Up, and ready, did find below Mr. Creed’s boy with a letter from his master for me. So I fell to reading it, and it is by way of stating the case between S. Pepys and J. Creed most excellently writ, both showing his stoutness and yet willingness to peace, reproaching me yet flattering me again, and in a word in as good a manner as I think the world could have wrote, and indeed put me to a greater stand than ever I thought I could have been in this matter. All the morning thinking how to behave myself in the business, and at noon to the Coffee-house; thence by his appointment met him upon the ‘Change, and with him back to the Coffee-house, where with great seriousness and strangeness on both sides he said his part and I mine, he sometimes owning my favour and assistance, yet endeavouring to lessen it, as that the success of his business was not wholly or very much to be imputed to that assistance: I to alledge the contrary, and plainly to tell him that from the beginning I never had it in my mind to do him all that kindnesse for nothing, but he gaining 5 or 600l., I did expect a share of it, at least a real and not a complimentary acknowledgment of it. In fine I said nothing all the while that I need fear he can do me more hurt with them than before I spoke them. The most I told him was after we were come to a peace, which he asked me whether he should answer the Board’s letter or no. I told him he might forbear it a while and no more. Then he asked how the letter could be signed by them without their much enquiry. I told him it was as I worded it and nothing at all else of any moment, whether my words be ever hereafter spoken of again or no. So that I have the same neither better nor worse force over him that I had before, if he should not do his part. And the peace between us was this: Says he after all, well, says he, I know you will expect, since there must be some condescension, that it do become me to begin it, and therefore, says he, I do propose (just like the interstice between the death of the old and the coming in of the present king, all the time is swallowed up as if it had never been) so our breach of friendship may be as if it had never been, that I should lay aside all misapprehensions of him or his first letter, and that he would reckon himself obliged to show the same ingenuous acknowledgment of my love and service to him as at the beginning he ought to have done, before by my first letter I did (as he well observed) put him out of a capacity of doing it, without seeming to do it servilely, and so it rests, and I shall expect how he will deal with me.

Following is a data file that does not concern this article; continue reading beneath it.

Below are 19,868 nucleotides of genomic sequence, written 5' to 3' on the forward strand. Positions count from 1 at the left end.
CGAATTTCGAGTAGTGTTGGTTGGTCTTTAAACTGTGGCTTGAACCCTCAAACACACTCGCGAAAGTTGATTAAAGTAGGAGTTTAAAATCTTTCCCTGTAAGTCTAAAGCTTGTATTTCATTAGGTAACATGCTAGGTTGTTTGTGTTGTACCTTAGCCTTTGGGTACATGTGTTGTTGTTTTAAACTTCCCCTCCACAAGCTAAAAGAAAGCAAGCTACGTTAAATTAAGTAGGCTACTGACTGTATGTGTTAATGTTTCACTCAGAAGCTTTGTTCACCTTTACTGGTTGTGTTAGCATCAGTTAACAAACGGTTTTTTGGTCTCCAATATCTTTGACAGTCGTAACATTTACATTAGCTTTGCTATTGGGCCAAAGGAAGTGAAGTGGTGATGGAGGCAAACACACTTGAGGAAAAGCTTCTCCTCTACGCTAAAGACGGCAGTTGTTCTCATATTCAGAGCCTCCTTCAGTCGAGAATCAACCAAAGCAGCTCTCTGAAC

After that I began to be free, and both of us to discourse of other things, and he went home with me and dined with me and my wife and very pleasant, having a good dinner and the opening of my lampry (cutting a notch on one side), which proved very good.
After dinner he and I to Deptford, walking all the way, where we met Sir W. Petty and I took him back, and I got him to go with me to his vessel and discourse it over to me, which he did very well, and then walked back together to the waterside at Redriffe, with good discourse all the way. So Creed and I by boat to my house, and thence to coach with my wife and called at Alderman Backewell’s and there changed Mr. Falconer’s state-cup, that he did give us the other day, for a fair tankard. The cup weighed with the fashion 5l. 16s., and another little cup that Joyce Norton did give us 17s., both 6l. 13s.; for which we had the tankard, which came to 6l. 10s., at 5s. 7d. per oz., and 3s. in money, and with great content away thence to my brother’s, Creed going away there, and my brother bringing me the old silk standard that I lodged there long ago, and then back again home, and thence, hearing that my uncle Wight had been at my house, I went to him to the Miter, and there with him and Maes, Norbury, and Mr. Rawlinson till late eating some pot venison (where the Crowne earthen pot pleased me mightily), and then homewards and met Mr. Barrow, so back with him to the Miter and sat talking about his business of his discontent in the yard, wherein sometimes he was very foolish and pettish, till 12 at night, and so went away, and I home and up to my wife a-bed, with my mind ill at ease whether I should think that I had by this made myself a bad end by missing the certainty of 100l. which I proposed to myself so much, or a good one by easing myself of the uncertain good effect but the certain trouble and reflection which must have fallen on me if we had proceeded to a public dispute, ended besides embarking myself against my Lord, who (which I had forgot) had given him his hand for the value of the pieces of eight at his rates which were all false, which by the way I shall take heed to the giving of my Lord notice of it hereafter whenever he goes out again.
I read word as world
that ledge of a letter
like the interstice between
the swallow and the air
Erasure poem derived from The Diary of Samuel Pepys, Friday 12 February 1663/64.